McLaren’s CEO has shattered rumors that the carmaker might enter the incredibly hot SUV market.
Porsche. Lamborghini. Maserati. Ferrari. All these carmakers have one thing in common: they either will make or are already making SUVs.
Normally we associate these names with luxury sports cars, but that’s just not where the money is anymore. SUVs are the ticket, and what many carmakers are selling to fuel their next generation of technologies, whether they be hybrid powertrains, artificial AI autonomous software, or electric batteries that will finally break the 400-mile barrier.
Everyone is doing it, so it was widely expected that British supercar brand McLaren would eventually make a splash in SUVs too. Here to put a stop to that is McLaren’s CEO, Mike Flewitt, in an interview with Automotive News.
McLaren has no plans to make an SUV, the CEO said, primarily because he believes a McLaren SUV just wouldn’t make any money.
It sounds ridiculous considering that SUVs are like a money printing service, but he has some pretty good reasoning behind his argument.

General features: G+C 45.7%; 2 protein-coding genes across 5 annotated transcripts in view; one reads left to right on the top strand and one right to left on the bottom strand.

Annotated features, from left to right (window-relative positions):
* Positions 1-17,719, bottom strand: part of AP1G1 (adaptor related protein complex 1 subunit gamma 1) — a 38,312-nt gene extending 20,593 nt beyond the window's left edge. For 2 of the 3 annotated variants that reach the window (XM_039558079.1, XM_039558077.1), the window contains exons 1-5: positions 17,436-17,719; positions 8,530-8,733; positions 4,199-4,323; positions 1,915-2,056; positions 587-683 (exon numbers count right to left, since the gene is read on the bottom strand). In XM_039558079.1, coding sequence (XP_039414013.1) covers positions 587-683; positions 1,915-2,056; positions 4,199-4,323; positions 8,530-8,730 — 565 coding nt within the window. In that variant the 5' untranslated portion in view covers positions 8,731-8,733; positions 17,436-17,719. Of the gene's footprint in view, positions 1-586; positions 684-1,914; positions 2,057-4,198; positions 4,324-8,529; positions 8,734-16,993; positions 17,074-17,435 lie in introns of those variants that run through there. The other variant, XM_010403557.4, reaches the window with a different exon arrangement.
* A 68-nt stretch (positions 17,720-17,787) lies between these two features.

"When we decide to do a product there are three simple tests: It has to be right for the brand and right for the customer base, we've got to have the technology to do the best car in class, and we've got to make money," Flewitt said. "An SUV starts to reduce the purity of the brand as a supercar driver's brand. Secondly, we don't have the technology. Can you imagine from a standing start if we wanted to go out and do a better car than a Range Rover, or a Cayenne — the billions we'd have to invest? Third, therefore, is we wouldn't make any money. So it doesn't tick any box."
As for hybrid and electric supercars, that’s a different story. Flewitt admitted that the world trend with emissions controls means that the only way McLaren can keep making cars is for all their powertrains to go hybrid and eventually some must go electric. China especially has begun enacting strict emissions regulations, and with Asia being one of McLaren’s biggest markets, what China wants, China gets.
He did put the brakes on any EV plans, however. Flewitt has several requirements for an EV McLaren: it must be able to drive for 30 minutes at the track non-stop, it must be faster than current-gen McLarens, and it must be able to recharge in 30 minutes. He expects all those boxes to be ticked by 2025 due to improvements in battery technology.